In the opening chapter of my book Longing for Egypt and Other Unexpected Biblical Tales, I read the book of Exodus as a document of resistance to an internal threat instead of the record of liberation from an external one (Lipton 2008). Freedom from oppressive slavery and freedom from persecution, I suggest, are not the central concerns of the Exodus narrative, ...

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Chapter 8. The Relevance of the Jewish Passover for Christianity in Africa: An Interpretation from a Community-Centered Perspective

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pp. 111-122

In Exodus 12 the Bible narrates that God inflicted ten plagues upon the Egyptians before the pharaoh released his Hebrew slaves, with the tenth plague being the killing of all of the firstborn, from the pharaoh’s son to the firstborn of cattle. The Hebrews were instructed to mark the doorposts of their homes with the blood of a lamb and, ...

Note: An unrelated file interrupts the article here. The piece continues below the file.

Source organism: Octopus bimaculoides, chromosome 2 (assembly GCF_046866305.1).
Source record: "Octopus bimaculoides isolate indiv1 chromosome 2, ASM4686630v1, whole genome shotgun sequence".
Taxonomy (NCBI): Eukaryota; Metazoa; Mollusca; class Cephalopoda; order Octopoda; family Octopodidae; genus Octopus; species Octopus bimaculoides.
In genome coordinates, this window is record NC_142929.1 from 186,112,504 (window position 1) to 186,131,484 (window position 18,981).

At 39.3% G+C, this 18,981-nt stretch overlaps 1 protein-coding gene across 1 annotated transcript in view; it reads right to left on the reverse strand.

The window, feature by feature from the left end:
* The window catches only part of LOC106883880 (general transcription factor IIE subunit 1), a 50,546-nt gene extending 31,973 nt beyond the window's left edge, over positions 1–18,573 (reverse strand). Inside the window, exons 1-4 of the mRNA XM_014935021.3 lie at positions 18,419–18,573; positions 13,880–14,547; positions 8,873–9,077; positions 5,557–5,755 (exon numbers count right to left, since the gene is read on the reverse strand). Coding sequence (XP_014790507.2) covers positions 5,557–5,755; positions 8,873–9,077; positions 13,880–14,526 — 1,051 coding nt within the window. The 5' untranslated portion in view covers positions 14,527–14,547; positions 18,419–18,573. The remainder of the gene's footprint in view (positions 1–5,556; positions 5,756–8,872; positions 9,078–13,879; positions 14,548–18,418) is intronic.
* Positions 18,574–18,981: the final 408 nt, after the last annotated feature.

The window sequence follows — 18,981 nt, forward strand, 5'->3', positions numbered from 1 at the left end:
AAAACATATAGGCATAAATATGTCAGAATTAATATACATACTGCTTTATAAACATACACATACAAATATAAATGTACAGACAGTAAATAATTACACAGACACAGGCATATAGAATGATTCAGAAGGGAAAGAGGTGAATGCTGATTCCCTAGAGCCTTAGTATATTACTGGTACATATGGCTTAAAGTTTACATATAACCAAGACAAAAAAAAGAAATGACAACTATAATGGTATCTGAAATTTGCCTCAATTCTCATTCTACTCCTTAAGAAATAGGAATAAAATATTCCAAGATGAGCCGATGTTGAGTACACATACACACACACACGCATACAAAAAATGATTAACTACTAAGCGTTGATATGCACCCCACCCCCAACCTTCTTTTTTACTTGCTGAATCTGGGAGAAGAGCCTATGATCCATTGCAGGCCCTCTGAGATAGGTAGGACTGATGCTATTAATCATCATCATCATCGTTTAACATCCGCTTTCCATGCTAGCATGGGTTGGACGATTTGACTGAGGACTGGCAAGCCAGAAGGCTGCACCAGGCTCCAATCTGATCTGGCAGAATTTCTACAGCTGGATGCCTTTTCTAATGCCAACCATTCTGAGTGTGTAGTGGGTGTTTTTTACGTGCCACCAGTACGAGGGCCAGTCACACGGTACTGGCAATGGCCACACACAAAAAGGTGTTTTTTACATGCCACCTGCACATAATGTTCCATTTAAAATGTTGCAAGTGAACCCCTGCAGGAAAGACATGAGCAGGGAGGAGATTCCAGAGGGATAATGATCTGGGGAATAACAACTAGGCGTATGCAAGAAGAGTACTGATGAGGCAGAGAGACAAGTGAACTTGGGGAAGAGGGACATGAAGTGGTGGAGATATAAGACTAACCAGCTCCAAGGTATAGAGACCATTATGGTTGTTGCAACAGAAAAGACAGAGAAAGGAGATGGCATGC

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Chapter 9. Before Crossing the Jordan: The Telling and Retelling of the Exodus Narrative in African American History

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pp. 123-136

In two consecutive centuries, the story of the Hebrew Exodus played a significant role in African American history. From its adoption in the early 1800s to the height of the Civil Rights movement in the mid-twentieth century, the Exodus narrative became a catalyst for societal change in the United States of America. ...

Part Two. Leadership: Moses and Miriam

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Chapter 10. The Birth, Early Life, and Commission of Moses: A Reading from Post-Handover Hong Kong

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pp. 139-156